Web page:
Soil electrical resistivity monitoring as a practical tool for evaluating irrigation systems efficiency at the orchard scale: a case study in a vineyard in Central Chile
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In many orchards, irrigation scheduling is designed based on data from meteorological networks and considering homogeneous soil properties. Such assumptions may result in inefficient irrigation, which is difficult to constrain without expensive or invasive techniques. Here we have evaluated the ability of the electrical resistivity tomography (ERT) for detecting meter-scale irrigation uniformity and deep percolation during irrigation. The spatiotemporal variability of soil volumetric water content (VWC) in a vineyard located near Santiago (Chile) was inferred using ERT monitoring of two irrigation cycles. The electrical resistivity structure up to 4 m depth was estimated using two-dimensional inversion of ERT data. ERT results were verified by comparing resistivity models with VWC measured with soil moisture sensors, soil properties mapped in a 2 m-depth soil pit, and the spatiotemporal evolution of VWC obtained by solving numerically Richards equation. Largest temporal variations of resistivity were observed within the root depth (1 m) and are consistent with expected relative changes in VWC during irrigation. ERT images exhibit lateral changes in resistivity at these depths, likely indicating non-uniform infiltration of water controlled by observed soil texture variations. Resistivity changes were also observed below the root zone, suggesting that a fraction of the irrigation water percolates downward. These findings can be explained by an excess of irrigation water applied during the monitoring, which was planned considering regional evapotranspiration (ET) data that overestimated the actual ET measured at the vineyard. Altogether, our results suggest that ERT monitoring during irrigation is a cost-effective tool to constrain the performance of irrigation systems.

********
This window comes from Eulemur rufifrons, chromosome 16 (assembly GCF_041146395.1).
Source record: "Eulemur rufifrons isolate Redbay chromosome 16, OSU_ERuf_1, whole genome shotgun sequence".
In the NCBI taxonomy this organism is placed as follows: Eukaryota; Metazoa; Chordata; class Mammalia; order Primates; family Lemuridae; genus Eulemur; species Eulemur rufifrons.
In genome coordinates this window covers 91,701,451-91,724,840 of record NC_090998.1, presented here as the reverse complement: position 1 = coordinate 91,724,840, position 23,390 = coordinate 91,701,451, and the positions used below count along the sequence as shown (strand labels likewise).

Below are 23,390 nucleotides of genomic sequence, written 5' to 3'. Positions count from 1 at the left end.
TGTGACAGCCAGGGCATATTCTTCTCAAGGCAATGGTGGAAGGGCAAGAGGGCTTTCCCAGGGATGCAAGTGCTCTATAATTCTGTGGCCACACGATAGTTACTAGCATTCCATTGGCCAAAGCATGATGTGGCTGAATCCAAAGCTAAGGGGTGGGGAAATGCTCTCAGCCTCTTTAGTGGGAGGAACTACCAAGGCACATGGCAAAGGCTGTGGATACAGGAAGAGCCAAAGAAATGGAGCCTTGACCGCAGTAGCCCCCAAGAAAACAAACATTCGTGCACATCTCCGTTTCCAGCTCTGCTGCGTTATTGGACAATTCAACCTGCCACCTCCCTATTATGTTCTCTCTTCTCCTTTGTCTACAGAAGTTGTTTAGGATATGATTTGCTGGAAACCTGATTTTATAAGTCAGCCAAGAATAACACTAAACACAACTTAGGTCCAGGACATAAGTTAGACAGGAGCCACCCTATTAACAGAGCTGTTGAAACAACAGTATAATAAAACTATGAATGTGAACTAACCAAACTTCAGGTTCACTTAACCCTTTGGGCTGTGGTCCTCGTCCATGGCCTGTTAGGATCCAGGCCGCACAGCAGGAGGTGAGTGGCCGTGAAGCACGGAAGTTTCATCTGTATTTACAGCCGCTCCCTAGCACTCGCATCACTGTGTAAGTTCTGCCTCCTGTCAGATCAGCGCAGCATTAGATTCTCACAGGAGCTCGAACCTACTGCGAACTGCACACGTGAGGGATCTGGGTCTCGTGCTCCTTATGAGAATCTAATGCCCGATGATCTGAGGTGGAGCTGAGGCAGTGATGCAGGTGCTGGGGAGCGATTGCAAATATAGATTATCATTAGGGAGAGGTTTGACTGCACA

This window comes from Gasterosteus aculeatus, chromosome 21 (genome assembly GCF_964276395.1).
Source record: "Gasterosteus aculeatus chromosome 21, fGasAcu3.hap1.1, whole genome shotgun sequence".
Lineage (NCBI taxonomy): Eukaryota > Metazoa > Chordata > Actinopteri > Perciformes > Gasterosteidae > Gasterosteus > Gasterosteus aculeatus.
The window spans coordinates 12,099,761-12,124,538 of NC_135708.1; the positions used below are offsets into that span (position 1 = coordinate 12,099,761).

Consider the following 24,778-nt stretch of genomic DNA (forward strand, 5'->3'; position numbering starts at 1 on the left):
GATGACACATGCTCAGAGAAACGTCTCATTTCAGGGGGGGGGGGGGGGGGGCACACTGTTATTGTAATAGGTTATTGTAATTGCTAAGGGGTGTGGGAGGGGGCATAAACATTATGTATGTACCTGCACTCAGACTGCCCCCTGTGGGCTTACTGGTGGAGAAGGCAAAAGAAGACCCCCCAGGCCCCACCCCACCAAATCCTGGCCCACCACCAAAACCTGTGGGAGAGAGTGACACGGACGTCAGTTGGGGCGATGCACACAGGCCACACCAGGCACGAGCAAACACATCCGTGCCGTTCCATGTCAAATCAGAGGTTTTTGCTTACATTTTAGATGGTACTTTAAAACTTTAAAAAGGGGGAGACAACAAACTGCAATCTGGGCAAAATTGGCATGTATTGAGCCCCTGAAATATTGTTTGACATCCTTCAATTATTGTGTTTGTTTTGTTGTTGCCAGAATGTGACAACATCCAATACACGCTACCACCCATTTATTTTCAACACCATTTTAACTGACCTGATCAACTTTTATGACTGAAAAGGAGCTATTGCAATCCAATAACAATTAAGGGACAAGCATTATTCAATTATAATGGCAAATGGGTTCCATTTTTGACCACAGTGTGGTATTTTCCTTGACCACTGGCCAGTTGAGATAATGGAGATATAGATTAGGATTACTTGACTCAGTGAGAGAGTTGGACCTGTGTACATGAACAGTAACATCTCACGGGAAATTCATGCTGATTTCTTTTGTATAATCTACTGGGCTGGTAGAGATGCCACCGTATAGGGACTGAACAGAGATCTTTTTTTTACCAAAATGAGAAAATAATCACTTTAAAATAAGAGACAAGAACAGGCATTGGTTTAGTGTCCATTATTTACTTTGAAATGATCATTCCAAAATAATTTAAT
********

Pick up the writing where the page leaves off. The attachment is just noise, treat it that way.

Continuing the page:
Artículo de publicación ISI
Quote ItemIrrigation Science Nov 2020